The Alfaro Estate is located at 1,300m above sea level in El Salvador’s Apaneca-Ilamatepec mountain range, one of Central America’s prime specialty coffee producing areas. The estate has been farmed by the Alfaro family for over a century.
This particular lot lies in the heart of El Salvador’s main ‘protected highway’ of forest, a part of the Mesoamerican Biological Corridor System that stretches all the way from Mexico down to Panama. In El Salvador, where more than 80% of the country’s coffee is produced under shade, this eco-system is based mainly in the coffee forest. For this reason, coffee farms such as Alfaro Estates play a vital role as a sanctuary for hundreds of the migratory and native bird species found in this part of the world.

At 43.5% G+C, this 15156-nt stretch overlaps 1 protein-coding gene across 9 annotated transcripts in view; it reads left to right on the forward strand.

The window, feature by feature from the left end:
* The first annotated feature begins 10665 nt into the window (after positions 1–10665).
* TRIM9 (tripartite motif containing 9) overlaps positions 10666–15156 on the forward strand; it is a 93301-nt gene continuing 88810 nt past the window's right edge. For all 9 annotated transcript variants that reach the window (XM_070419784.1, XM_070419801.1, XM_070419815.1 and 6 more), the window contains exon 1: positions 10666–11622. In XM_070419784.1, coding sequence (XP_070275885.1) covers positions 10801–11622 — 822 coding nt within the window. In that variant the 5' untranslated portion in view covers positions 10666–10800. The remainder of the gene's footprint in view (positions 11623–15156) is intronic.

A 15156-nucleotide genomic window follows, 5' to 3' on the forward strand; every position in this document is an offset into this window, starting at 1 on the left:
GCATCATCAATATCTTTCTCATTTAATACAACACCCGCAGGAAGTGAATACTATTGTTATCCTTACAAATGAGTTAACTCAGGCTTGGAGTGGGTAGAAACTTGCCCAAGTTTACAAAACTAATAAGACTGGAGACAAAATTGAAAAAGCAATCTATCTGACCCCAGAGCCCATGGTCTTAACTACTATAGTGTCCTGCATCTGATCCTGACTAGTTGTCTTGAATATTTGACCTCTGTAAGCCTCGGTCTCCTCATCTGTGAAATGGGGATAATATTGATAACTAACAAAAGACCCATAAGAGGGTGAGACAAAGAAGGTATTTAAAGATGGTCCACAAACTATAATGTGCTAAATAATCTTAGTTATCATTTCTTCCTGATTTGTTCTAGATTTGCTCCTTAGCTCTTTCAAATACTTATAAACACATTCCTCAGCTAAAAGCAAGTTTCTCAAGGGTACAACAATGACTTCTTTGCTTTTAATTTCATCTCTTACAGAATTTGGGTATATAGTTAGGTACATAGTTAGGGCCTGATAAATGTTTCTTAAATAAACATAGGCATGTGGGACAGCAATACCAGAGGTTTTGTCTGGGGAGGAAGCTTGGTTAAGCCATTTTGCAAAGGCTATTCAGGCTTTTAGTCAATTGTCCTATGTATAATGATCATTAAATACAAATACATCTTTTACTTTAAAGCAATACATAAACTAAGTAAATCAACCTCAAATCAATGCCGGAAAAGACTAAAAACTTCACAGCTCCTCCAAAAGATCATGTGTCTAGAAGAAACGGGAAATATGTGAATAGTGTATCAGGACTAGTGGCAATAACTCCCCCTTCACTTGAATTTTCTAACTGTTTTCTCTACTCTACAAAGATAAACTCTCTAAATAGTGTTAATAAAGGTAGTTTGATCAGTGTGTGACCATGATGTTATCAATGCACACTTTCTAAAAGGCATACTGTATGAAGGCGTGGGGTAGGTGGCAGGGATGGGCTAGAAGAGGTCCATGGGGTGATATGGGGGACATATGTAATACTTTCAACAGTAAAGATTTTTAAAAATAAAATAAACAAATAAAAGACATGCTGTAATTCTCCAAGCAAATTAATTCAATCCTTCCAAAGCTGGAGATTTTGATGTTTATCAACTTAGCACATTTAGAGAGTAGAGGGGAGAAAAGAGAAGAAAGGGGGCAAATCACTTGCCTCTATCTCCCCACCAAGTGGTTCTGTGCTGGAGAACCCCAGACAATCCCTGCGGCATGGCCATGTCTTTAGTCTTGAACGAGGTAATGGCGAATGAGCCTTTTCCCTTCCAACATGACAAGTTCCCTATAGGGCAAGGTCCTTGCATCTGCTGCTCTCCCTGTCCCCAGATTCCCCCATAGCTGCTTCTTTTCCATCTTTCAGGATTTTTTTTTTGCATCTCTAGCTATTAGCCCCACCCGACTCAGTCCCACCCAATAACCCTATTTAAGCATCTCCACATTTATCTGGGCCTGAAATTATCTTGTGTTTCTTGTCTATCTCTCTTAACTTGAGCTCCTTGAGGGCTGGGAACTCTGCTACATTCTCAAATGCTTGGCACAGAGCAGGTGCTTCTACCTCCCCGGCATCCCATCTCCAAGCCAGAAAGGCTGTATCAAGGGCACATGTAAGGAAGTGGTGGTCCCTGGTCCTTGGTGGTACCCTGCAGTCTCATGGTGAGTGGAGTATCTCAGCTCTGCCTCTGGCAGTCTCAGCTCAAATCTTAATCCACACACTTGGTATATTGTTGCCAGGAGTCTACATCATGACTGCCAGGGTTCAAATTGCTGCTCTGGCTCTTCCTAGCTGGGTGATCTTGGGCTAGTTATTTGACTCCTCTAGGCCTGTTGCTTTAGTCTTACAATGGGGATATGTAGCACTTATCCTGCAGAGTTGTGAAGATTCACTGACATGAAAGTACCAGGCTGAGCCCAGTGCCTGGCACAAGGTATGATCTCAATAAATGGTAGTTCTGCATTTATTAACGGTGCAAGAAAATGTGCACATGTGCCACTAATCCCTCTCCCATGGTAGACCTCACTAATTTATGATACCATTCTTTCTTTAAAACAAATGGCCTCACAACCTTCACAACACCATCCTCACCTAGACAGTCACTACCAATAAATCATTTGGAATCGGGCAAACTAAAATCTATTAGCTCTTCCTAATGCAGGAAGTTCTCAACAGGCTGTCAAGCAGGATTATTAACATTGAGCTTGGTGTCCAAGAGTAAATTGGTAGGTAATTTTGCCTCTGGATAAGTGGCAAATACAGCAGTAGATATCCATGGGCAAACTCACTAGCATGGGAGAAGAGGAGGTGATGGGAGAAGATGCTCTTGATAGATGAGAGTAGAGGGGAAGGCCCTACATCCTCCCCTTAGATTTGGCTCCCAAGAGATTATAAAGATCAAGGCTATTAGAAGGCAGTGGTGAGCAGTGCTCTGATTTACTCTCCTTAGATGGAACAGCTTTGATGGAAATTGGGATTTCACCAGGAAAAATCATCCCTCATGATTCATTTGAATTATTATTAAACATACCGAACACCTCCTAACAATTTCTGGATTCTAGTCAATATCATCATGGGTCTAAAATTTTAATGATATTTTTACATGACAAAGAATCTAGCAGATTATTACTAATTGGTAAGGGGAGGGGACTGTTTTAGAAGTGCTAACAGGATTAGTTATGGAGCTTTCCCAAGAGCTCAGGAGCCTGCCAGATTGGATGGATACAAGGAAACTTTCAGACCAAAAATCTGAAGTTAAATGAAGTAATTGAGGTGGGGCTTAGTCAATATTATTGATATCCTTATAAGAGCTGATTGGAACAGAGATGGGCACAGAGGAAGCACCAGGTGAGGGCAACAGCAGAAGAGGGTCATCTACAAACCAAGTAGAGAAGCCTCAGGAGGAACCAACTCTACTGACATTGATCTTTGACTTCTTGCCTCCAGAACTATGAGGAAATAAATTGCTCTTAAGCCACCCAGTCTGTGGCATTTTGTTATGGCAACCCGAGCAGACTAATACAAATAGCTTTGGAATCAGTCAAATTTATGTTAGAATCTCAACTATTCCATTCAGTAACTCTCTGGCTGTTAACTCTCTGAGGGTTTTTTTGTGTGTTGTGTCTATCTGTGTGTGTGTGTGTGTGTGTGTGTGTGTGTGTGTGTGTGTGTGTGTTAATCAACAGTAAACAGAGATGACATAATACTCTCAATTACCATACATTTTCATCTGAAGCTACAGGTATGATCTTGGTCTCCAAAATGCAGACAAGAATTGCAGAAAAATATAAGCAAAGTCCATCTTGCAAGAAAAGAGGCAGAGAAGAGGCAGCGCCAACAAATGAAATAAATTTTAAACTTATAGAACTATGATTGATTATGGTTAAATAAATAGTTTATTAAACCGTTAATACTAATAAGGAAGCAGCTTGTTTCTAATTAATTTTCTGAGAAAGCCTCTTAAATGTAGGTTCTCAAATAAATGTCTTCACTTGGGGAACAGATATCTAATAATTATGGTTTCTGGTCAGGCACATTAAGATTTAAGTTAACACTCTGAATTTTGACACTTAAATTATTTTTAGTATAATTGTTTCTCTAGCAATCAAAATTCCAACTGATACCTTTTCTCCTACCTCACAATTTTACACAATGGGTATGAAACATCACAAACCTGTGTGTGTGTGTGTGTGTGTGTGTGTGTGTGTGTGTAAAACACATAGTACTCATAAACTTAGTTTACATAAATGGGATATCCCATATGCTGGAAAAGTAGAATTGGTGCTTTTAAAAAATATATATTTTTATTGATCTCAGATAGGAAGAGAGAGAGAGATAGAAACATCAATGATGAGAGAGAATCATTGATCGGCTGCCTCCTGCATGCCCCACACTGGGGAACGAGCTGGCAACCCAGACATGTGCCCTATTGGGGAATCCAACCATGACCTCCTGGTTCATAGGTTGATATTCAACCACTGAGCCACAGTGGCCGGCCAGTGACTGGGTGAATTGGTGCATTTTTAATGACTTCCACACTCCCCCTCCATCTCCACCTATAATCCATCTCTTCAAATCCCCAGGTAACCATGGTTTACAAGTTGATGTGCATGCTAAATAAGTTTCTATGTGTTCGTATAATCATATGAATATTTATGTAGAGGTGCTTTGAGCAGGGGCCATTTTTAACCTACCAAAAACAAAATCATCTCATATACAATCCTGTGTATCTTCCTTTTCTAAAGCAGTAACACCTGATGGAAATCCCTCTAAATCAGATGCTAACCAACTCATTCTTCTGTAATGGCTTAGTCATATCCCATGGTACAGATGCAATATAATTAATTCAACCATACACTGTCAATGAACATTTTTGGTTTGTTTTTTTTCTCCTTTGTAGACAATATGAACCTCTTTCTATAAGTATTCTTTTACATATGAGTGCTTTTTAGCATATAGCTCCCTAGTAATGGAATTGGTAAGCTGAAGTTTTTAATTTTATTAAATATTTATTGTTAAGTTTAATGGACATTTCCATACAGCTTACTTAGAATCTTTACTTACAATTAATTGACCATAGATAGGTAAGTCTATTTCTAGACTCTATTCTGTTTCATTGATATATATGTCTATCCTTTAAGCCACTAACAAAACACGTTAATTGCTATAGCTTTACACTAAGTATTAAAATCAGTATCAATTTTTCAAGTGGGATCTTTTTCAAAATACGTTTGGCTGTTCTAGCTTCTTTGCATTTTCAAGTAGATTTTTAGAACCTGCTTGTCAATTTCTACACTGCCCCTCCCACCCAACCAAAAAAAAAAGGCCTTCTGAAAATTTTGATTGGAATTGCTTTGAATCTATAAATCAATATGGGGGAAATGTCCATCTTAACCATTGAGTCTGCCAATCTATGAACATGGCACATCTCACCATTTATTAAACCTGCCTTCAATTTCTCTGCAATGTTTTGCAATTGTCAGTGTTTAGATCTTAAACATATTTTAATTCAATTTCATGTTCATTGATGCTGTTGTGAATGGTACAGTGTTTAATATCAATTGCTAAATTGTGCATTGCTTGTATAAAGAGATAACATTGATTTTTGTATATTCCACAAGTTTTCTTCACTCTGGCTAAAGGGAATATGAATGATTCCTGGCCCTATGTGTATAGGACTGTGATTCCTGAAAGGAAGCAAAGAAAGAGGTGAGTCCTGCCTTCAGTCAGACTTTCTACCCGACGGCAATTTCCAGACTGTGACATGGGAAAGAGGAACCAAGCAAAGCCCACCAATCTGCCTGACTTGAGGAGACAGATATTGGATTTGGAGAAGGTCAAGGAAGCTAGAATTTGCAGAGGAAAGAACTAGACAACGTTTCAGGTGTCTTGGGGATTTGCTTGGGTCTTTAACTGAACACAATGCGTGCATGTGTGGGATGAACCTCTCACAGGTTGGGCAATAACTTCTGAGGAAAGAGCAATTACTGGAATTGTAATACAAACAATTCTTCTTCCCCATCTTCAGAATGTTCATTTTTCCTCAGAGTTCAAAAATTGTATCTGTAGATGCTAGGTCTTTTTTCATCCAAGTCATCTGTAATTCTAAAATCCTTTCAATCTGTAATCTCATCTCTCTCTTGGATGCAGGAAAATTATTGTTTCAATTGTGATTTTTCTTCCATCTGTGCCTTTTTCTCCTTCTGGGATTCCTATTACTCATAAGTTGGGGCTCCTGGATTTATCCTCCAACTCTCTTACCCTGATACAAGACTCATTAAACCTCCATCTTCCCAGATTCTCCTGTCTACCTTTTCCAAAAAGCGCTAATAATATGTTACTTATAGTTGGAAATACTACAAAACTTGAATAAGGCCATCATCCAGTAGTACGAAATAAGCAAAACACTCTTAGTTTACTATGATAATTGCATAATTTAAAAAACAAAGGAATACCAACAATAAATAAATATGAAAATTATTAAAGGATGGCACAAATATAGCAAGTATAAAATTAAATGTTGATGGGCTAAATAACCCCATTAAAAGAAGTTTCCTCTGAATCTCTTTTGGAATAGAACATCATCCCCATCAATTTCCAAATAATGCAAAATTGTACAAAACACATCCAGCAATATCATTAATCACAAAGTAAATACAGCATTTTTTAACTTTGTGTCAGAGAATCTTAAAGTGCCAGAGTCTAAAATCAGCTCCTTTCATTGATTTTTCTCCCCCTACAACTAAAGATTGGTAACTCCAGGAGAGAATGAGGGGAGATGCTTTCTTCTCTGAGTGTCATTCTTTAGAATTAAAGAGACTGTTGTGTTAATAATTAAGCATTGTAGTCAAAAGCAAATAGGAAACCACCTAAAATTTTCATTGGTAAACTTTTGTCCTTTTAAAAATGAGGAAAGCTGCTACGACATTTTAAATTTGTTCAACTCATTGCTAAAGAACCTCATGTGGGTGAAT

The estate is an extremely well-run specialty estate and is managed with scrupulous attention detail, with great emphasis placed on maintaining the identity of each lot from the moment its coffee cherries are harvested until the point when the green beans are ready for export. The estate’s coffee is produced under approximately 60% shade cover, which is required for the coffee to ripen evenly. Prior to the rainy season, shade trees are then pruned to about 40% shade to allow the access of light necessary for new foliage growth.
During the harvest, the Bourbon cherries are hand-picked only when perfectly ripe and floated to remove any debris or underweight cherries. After this, they are delivered to dry on African Beds for 21 days, where they are regularly raked (initially every 20 minutes) to ensure even drying. They spend an additional three to four days on clay patios, for a total drying time of around 26 days. Finally, the beans are prepared and all defects removed and screened to uniform size.
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